by Penelope Loves Lists founder Meredith Monday Schwartz
We got a question from a Penelope Mama, troubled by the mess that comes with toddlers and summertime. Here’s what she said.
Q.: Sand is one of the worst things. It gets into everything, and it will scratch delicate equipment like phone screens. My husband is a real Penelope (way more than I am – I’m just a wanna-be) and he HATES the stuff. I would love to see a post on sand management when going to the beach, or even just the playground. The beach is easier I think because you can really make a containment plan, but playgrounds, preschool, everyday sand? There must be a way that Penelopes deal! Thx!! -Sally
A: Hey Sally,
Oh, man, do I hear you! We live on the West Coast of California and the summertime means lots of time outside, at beaches, on hiking trails and in the playground with all that terrible tan bark. I hate it and so does my Penelope husband.
We considered simply never taking our 3-year-old anywhere dirty, but unfortunately, his 3 older siblings decided they’d ruin that plan and tell him that the beach existed. So… plan foiled. Womp womp.
So, how does a Penelope deal with the mess of the outside coming in? She has a plan, of course!
Here’s what you’ll need:
- 1 plastic large trash bag
- some travel packs of Wet Wipes or this amazing product called Sand Off. Buy it now. You’ll thank me.
- a large towel for each child
- your patience and sanity
1) For heaven’s sake, allow your child to get dirty. We all know it’s a necessary part of childhood. So get over yourself and put the kid in some play clothes and head out.
2) Now smile and pretend you’re enjoying yourself. When you’re at the park or beach, let them get knee-deep in sand, or tan bark, or just dirt. Trust me, your kid needs it. Your house is neat and tidy all the time. They need to be able to make a mess. You’ll save on therapy later.
2) Reign 90% of the mess in BEFORE your kid gets back into the car. THIS IS THE KEY. This is where normal parents go wrong. The kid is tired, they’re tired. So they just put everyone in the car, fast and dirty. Emphasis on dirty. Don’t do it. Grit your teeth and take the time now and you’ll breath easier later.
Here’s what to do:
- Before you allow your child in the car, remove whatever clothes you can. (The child’s clothes, not yours. Though, if you need to be naked to maintain your sanity, who am I to judge?) Now shove those into the bag you’ve brought for this purpose. If you’re at the beach, this is when you’ll need to remove bathing suits and dress the child in clean, dry clothes.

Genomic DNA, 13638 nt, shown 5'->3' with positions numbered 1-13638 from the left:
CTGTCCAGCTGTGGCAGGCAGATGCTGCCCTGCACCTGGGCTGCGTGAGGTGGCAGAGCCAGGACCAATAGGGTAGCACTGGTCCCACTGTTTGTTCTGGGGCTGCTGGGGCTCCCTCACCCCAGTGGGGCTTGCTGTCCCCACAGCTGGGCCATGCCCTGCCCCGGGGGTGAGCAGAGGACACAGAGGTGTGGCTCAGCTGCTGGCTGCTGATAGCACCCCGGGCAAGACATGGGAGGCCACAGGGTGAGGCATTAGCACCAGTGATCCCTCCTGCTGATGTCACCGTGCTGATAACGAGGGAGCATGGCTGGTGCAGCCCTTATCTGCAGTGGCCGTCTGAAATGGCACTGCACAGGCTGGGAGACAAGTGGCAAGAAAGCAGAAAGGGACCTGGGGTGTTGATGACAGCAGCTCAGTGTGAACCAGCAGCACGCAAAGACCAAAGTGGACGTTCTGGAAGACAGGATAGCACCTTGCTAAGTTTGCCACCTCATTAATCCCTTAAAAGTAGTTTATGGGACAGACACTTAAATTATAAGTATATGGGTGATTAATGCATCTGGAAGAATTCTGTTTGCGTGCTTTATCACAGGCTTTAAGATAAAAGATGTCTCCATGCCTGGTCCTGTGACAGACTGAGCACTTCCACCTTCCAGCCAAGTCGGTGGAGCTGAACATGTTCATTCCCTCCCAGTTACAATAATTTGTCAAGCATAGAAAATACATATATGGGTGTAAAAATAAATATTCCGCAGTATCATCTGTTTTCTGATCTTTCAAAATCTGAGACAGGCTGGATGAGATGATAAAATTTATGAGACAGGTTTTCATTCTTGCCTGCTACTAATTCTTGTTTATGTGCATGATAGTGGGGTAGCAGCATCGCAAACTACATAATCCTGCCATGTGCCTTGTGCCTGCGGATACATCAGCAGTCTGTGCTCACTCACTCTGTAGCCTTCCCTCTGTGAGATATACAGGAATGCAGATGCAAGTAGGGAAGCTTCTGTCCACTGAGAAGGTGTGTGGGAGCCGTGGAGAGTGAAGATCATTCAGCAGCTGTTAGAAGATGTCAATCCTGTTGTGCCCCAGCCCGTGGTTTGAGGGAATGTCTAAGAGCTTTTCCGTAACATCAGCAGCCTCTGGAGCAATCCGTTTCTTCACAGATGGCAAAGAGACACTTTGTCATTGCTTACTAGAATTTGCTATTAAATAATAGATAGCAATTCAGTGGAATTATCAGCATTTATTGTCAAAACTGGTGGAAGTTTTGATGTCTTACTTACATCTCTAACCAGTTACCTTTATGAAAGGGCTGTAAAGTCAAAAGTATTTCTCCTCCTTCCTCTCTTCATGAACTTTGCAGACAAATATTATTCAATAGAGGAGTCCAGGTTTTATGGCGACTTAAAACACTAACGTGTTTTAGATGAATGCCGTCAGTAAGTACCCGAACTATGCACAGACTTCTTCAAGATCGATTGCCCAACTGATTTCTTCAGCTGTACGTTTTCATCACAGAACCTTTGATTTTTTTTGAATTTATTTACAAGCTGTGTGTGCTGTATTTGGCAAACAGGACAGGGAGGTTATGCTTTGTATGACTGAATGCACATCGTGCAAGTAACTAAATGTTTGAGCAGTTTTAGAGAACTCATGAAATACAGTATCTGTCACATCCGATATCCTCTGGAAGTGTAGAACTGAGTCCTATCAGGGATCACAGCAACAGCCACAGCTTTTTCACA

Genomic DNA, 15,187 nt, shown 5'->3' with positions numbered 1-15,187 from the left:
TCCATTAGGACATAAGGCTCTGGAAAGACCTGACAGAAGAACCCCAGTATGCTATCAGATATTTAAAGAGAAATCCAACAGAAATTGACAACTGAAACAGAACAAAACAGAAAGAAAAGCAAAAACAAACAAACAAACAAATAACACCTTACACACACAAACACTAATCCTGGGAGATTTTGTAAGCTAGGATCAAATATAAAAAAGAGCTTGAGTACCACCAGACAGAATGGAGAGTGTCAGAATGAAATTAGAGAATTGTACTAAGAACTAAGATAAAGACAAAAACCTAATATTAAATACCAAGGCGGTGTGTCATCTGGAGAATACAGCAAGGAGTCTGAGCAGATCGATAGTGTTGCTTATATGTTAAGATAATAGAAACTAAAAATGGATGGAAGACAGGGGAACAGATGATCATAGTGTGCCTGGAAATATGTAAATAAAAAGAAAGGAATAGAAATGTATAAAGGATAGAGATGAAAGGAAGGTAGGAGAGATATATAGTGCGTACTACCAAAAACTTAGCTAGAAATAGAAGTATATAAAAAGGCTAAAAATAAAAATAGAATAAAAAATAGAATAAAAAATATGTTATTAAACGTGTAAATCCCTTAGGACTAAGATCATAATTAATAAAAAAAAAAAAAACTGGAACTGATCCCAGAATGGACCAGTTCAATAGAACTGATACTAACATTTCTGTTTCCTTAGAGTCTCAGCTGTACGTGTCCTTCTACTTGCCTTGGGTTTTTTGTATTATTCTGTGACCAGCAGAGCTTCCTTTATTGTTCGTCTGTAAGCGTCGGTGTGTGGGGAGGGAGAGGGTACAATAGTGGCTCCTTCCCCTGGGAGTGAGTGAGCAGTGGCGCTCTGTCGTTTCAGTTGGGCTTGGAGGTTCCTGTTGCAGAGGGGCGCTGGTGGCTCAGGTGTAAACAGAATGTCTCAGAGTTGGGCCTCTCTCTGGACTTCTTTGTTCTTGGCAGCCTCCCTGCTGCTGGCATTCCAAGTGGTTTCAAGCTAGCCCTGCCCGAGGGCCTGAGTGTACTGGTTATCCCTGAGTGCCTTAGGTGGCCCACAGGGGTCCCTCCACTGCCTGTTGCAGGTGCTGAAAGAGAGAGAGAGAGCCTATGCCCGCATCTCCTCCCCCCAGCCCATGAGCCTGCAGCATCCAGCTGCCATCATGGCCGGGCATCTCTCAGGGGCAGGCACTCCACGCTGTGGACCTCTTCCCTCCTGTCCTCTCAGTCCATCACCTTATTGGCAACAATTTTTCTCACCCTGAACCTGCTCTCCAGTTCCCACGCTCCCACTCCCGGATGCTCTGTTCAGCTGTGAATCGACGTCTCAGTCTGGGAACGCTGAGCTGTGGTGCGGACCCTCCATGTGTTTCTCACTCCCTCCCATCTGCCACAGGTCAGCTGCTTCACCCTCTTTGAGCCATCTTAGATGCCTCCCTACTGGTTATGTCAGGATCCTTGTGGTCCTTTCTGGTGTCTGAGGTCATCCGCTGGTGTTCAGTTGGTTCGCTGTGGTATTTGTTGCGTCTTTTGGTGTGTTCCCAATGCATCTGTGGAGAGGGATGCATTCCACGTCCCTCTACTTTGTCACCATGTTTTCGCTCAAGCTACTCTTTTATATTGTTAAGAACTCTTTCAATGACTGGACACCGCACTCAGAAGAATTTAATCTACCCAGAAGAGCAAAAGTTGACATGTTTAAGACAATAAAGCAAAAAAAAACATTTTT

- Remove shoes. THIS IS KEY. Take those suckers off, wipe off little feet and put the shoes in the same bag with the excess clothes.
- Now, use your wipes to rub your little one down. If they are 3 years old or over, they can do this themselves, but only if you’re trained them in the art of thorough wiping. I trust you have, dear Penelope.
- Be sure to shake out hair and empty pockets. You know they’re hiding rocks and sticks and all manner of other things in there. My daughter shoved a worm in her pocket once. To bring home as a pet. #gross
- Lay the towel you’ve brought (for this purpose) over the car seat or carseat.
- Kiss your child, apologize for your OCD behavior and then put them into the car.
- You’re 90% of the way there at this point. Breathe deeply. On the ride home, be positive. Tell your child how much fun you had a the beach or park or playground and be sure to emphasize “getting dirty is normal and fun! Aren’t we having fun, INSERT NAME?”
- When you get home and they exit the car, carefully gather the towel they were sitting on and shove that into your large bag with their extra clothes and shoes.
- Take that bag directly to the washing machine and set that load on “Hot Enough to Scald Off the Germs from 10,000 Children”. That setting.
- As you walk to the door, teach your child to stomp loudly and with great force, removing any excess sand. Tell them they are now allowed to enter the house and to go directly to the bathtub.
- Bathe said child.
Breathe deeply now, Penelope. Your toddler is clean. Your home is clean. Your car is mostly clean. You can send your husband out to finish that job later. You may have to perform a service, but it’ll be worth it.
Pat yourself on the back because you did a great thing today, my friend. You allowed your child to get good and dirty. And you did that while not having to totally compromise the sacrosanct tidiness of your home.
Job well done.